Q&As

We are due to conduct a search order but the premises at which it was due to be conducted have been closed, what steps can we take?

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Produced in partnership with Oliver Hilton of Radcliffe Chambers
Published on LexisPSL on 31/03/2020

The following Dispute Resolution Q&A produced in partnership with Oliver Hilton of Radcliffe Chambers provides comprehensive and up to date legal information covering:

  • We are due to conduct a search order but the premises at which it was due to be conducted have been closed, what steps can we take?

We are due to conduct a search order but the premises at which it was due to be conducted have been closed, what steps can we take?

The court has power to authorise one party to enter the premises owned by another party or prospective party in civil proceedings, and to inspect or detain and preserve evidence relevant to property which is or may be the subject of proceedings being kept there. Formerly known as ‘Anton Piller orders’ by reference to the case of that name, the jurisdiction of the court to grant search orders now derives from section 7 of the Civil Procedure Act 1997 and CPR 25.1(1)(h) .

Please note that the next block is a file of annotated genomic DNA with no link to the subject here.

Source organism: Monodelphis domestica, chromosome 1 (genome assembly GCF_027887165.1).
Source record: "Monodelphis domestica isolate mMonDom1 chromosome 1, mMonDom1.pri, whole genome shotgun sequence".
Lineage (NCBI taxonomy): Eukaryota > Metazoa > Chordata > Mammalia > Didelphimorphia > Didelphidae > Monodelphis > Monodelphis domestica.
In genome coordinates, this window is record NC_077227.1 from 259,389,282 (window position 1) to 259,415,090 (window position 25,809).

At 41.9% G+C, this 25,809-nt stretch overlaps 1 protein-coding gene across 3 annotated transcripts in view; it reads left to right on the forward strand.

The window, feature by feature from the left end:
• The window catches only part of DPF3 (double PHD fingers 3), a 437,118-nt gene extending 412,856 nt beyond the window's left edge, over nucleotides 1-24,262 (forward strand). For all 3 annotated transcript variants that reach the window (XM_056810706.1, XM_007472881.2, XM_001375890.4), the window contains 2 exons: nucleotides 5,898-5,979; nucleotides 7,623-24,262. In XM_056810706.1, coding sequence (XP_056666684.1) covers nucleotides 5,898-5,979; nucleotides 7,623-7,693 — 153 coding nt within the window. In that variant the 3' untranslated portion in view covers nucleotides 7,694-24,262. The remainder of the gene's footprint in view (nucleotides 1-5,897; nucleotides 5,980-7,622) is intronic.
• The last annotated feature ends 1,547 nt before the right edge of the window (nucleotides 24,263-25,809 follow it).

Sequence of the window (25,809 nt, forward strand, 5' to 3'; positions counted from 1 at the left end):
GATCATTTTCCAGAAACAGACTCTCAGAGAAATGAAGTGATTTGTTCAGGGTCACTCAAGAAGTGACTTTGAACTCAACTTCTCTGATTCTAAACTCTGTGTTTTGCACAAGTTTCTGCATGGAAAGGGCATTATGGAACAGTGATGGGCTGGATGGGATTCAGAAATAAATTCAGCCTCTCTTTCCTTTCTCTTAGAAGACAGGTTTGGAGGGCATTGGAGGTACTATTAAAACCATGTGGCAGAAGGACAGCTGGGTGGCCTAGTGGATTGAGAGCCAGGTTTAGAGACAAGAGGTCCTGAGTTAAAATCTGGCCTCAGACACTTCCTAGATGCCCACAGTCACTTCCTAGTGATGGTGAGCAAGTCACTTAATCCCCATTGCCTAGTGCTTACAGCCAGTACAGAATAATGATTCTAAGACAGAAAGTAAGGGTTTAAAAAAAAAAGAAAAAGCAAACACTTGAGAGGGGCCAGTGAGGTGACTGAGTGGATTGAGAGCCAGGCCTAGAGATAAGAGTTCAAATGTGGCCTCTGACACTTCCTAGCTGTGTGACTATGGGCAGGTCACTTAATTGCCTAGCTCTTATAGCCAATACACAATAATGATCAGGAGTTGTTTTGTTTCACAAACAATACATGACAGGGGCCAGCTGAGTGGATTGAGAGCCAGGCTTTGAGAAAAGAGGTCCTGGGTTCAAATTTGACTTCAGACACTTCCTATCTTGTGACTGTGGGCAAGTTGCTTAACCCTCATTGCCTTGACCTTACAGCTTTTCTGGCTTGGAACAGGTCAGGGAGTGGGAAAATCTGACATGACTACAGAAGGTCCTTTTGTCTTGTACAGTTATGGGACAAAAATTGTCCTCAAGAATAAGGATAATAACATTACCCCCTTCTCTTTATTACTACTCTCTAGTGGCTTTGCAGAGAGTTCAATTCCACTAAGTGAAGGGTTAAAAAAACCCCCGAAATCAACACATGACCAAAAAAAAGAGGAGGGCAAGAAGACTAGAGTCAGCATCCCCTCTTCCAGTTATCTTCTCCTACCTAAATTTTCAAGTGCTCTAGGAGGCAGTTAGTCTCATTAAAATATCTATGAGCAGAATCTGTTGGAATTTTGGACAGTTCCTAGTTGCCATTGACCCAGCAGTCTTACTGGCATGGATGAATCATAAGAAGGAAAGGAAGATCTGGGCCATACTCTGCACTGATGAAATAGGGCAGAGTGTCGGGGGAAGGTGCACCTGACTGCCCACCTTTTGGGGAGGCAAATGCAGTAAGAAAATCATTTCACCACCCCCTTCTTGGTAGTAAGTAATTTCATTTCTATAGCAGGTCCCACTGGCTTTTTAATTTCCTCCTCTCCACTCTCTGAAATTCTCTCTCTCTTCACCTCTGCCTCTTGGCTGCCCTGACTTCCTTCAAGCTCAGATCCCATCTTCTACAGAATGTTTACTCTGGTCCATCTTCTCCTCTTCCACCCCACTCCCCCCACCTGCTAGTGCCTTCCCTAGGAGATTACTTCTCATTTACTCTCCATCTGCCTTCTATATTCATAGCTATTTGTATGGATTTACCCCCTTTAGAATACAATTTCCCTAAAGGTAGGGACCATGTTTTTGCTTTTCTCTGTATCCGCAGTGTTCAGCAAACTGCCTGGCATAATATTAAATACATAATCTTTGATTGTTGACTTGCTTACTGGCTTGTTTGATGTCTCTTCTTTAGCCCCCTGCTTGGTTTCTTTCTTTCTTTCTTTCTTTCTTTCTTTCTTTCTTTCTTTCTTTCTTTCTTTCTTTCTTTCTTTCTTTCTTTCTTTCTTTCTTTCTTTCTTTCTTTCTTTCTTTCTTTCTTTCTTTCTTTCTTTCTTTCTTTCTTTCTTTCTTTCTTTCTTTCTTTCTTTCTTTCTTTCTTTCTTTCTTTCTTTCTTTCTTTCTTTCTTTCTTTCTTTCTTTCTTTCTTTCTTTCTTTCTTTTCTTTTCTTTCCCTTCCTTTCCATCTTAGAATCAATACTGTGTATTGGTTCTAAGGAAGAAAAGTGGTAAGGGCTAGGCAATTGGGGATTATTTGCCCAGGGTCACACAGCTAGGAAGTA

Once the grounds are made out, the court will typically make an order along the lines of the model form of order contained in the Annex to CPR PD 25A.

It is important to realise that the order itself does not give the persons authorised to conduct the search the right to enter the premises (the civil court has no such general jurisdiction). Instead, the order is in personam, directed to the persons named in the order. It is a requirement that the order be personally served. In particular, the order containing a penal notice directs that:

  1. the order is to be complied with by the respondent and any director, officer, partner or responsible employee of the

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